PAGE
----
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10 Responses to How to Build a Citizen Gardener Raised Bed

  1. After building these several times, I have some ideas for improvements:
    1- Don’t use a 2×2 to measure the 1-1/2″ mark. The width of the 2×2 is less than the width of the 2×10. Use a tape measure.

    2- 3/32″ is the size of the drill bit to use for pilot holes.

    3- Use 2-1/2″ screws instead of 3″ screws and start them from the inside instead of the outside. The 3″ screws are too long, protrude and are very sharp. Starting them on the inside (with the pilot hole) has less chance of splitting the 2×2. Also, the 2×2 will rot before the 2×10, so it is better to have the screw threads in the board that rots later.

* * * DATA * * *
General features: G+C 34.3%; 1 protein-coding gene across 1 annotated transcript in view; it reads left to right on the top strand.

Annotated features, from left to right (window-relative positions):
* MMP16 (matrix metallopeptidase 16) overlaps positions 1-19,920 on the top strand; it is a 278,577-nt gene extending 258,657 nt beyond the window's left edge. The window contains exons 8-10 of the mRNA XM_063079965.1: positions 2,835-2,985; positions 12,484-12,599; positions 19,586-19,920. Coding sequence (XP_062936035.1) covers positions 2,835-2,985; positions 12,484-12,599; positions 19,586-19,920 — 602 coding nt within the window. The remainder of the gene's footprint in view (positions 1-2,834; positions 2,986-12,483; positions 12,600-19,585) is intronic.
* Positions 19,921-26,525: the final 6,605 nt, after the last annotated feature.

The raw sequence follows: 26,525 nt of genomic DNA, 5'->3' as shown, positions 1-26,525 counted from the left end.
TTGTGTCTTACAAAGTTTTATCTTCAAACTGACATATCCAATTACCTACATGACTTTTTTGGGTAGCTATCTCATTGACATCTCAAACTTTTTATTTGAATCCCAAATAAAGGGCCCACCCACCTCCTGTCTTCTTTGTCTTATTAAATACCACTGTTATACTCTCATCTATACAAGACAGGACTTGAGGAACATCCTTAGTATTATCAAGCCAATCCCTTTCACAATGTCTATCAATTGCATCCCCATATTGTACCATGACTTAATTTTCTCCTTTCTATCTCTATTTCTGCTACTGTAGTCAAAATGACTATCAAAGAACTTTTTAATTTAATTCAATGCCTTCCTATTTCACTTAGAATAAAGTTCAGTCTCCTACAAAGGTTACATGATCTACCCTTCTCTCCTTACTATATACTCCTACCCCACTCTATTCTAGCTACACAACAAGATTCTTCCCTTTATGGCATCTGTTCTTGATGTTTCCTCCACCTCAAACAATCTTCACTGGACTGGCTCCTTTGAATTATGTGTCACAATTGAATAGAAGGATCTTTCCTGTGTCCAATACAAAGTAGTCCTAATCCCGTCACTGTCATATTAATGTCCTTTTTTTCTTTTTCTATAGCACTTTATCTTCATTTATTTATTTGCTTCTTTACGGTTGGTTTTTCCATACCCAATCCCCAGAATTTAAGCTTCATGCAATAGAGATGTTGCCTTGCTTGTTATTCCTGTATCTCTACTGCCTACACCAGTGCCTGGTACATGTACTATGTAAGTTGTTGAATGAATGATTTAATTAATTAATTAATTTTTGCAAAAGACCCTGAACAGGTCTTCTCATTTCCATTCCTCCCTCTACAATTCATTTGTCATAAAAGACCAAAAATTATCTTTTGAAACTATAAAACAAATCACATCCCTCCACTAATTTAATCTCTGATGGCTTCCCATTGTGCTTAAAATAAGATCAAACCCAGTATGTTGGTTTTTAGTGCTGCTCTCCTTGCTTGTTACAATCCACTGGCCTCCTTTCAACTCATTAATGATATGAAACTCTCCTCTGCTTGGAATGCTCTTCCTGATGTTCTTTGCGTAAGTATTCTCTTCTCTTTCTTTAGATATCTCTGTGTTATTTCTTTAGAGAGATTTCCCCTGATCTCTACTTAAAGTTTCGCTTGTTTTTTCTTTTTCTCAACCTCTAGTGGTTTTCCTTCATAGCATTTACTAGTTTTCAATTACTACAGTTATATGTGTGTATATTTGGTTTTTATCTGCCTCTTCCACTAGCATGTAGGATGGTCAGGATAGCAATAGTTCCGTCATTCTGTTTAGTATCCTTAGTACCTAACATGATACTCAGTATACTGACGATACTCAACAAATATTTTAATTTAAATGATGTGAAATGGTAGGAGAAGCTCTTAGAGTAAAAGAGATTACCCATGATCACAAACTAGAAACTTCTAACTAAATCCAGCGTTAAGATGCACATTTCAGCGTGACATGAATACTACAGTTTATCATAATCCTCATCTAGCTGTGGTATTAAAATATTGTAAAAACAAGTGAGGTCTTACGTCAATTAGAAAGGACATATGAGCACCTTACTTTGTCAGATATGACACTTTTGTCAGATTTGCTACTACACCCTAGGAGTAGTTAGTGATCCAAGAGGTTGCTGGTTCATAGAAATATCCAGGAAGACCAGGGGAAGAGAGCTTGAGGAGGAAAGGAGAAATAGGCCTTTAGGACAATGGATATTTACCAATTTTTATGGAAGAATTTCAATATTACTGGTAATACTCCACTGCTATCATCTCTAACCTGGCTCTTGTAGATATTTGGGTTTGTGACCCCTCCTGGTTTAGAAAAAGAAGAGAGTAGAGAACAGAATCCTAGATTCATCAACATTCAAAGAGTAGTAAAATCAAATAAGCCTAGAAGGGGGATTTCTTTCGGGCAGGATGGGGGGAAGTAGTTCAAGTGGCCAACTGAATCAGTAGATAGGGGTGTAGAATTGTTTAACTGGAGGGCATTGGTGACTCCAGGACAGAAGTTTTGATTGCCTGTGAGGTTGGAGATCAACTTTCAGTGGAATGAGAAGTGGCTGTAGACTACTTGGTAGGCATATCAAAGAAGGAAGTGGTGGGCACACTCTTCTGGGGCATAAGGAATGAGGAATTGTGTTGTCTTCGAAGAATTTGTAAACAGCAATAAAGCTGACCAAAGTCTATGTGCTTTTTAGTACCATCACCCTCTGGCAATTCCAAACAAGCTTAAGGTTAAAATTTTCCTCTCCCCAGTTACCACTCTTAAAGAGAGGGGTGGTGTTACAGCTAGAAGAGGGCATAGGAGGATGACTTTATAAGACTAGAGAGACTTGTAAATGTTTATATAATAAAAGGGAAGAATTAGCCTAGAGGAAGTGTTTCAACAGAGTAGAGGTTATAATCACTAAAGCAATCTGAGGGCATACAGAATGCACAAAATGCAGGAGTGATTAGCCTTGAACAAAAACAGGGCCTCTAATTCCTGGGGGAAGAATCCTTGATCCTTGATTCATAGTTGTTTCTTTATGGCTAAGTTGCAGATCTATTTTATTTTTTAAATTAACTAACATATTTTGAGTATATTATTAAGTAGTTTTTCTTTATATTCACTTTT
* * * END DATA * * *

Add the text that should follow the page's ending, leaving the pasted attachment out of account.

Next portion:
I’ll update the body of the blog post later, when I have some good pictures to replace the existing ones with.

  2. Pingback: Getting Started in Vegetable Gardening - North Texas | North Texas Vegetable Gardeners Blog

  3. I’m about to build my first raised vegetable bed. Any suggestions on where to buy reasonably priced soil to fill the bed? I’d appreciate your info on this – I live in Forney.

  4. Jim White says:

    There is a Living Earth Technologies in Rockwall. Much closer!

  5. Daniel says:

    Hey Brian what a small world right? Was just looking into making a garden as we are moving from an apartment to a house and I come across something you wrote. Appreciate you passing on the info!!!! RON PAUL 2012!!!

    • Kim says:

      lol, just came across this website in searching online for info on gardening in North Texas, and clicked this article. I’m a big Ron Paul fan too!

  6. Pingback: How to Build a Raised Bed Box (alternate method) | North Texas Vegetable Gardeners Blog

  7. Regina says:

    I have an old entertainment frame made of what I think is plywood. Is this okay to use for framing the raised garden or will this be detrimental to the crop?